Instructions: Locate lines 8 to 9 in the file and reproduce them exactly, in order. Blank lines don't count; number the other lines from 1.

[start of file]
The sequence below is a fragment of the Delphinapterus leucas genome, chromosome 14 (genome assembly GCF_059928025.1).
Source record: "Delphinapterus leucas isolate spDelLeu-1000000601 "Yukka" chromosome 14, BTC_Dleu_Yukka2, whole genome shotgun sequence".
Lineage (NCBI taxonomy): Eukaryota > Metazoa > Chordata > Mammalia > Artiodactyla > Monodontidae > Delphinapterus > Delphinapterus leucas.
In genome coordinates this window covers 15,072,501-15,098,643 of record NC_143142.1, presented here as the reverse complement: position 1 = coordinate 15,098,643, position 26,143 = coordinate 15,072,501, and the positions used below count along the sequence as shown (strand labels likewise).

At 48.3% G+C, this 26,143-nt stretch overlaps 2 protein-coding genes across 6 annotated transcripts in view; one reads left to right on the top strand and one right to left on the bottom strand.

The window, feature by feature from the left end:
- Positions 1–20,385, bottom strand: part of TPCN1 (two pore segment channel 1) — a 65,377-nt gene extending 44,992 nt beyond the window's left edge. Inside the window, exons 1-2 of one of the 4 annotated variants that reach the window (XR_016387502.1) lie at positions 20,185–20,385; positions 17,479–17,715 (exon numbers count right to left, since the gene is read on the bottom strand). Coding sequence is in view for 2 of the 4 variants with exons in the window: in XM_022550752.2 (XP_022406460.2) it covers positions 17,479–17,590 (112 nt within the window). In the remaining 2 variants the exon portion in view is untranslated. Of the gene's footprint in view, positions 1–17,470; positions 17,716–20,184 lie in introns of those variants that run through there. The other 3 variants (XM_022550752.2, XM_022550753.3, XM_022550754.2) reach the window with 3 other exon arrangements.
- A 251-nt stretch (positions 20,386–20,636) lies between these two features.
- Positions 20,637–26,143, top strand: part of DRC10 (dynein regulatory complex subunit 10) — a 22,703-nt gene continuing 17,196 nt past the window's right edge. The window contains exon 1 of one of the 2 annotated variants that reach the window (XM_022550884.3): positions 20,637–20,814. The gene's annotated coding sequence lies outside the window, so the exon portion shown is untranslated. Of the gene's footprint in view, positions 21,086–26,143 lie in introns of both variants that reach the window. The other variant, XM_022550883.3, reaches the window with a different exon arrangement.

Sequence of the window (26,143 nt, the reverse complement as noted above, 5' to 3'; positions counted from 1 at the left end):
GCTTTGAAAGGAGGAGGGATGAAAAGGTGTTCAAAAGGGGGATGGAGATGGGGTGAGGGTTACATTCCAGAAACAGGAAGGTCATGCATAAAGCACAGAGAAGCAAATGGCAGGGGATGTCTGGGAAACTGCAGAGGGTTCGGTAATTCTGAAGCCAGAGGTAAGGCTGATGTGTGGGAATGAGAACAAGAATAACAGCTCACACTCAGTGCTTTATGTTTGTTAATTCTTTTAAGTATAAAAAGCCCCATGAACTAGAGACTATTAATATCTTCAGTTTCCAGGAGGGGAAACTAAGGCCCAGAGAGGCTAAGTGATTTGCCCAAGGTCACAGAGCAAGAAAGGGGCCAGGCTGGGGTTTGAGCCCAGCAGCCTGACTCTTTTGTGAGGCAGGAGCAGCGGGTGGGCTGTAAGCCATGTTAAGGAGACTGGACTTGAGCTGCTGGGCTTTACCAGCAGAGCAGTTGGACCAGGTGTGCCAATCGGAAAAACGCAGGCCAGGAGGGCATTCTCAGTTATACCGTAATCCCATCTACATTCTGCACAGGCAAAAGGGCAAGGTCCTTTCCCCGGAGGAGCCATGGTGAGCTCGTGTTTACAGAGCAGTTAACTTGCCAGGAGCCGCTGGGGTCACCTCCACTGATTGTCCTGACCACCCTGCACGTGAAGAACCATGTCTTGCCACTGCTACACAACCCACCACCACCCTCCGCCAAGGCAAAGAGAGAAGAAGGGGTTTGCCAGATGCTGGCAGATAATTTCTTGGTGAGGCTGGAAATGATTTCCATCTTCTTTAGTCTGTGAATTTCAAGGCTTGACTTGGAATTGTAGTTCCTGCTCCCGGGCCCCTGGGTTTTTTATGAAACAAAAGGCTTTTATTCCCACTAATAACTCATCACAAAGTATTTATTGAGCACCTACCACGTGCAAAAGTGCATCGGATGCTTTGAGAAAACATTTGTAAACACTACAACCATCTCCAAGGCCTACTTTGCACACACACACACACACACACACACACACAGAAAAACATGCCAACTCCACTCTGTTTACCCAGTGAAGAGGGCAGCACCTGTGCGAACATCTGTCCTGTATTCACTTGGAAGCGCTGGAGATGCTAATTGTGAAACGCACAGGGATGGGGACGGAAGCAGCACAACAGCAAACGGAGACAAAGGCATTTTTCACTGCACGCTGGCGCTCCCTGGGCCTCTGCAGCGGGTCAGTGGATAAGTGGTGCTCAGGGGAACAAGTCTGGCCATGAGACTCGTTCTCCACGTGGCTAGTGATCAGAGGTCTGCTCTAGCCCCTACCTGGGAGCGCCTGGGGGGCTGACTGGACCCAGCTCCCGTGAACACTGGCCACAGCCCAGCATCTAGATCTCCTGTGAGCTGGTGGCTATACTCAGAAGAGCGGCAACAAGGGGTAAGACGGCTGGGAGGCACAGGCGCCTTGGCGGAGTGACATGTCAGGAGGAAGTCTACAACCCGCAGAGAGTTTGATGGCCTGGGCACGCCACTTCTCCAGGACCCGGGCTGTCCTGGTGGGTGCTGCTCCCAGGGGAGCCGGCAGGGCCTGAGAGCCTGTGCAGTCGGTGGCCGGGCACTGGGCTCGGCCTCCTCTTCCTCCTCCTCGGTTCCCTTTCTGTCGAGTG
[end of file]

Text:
- A 251-nt stretch (positions 20,386–20,636) lies between these two features.
- Positions 20,637–26,143, top strand: part of DRC10 (dynein regulatory complex subunit 10) — a 22,703-nt gene continuing 17,196 nt past the window's right edge. The window contains exon 1 of one of the 2 annotated variants that reach the window (XM_022550884.3): positions 20,637–20,814. The gene's annotated coding sequence lies outside the window, so the exon portion shown is untranslated. Of the gene's footprint in view, positions 21,086–26,143 lie in introns of both variants that reach the window. The other variant, XM_022550883.3, reaches the window with a different exon arrangement.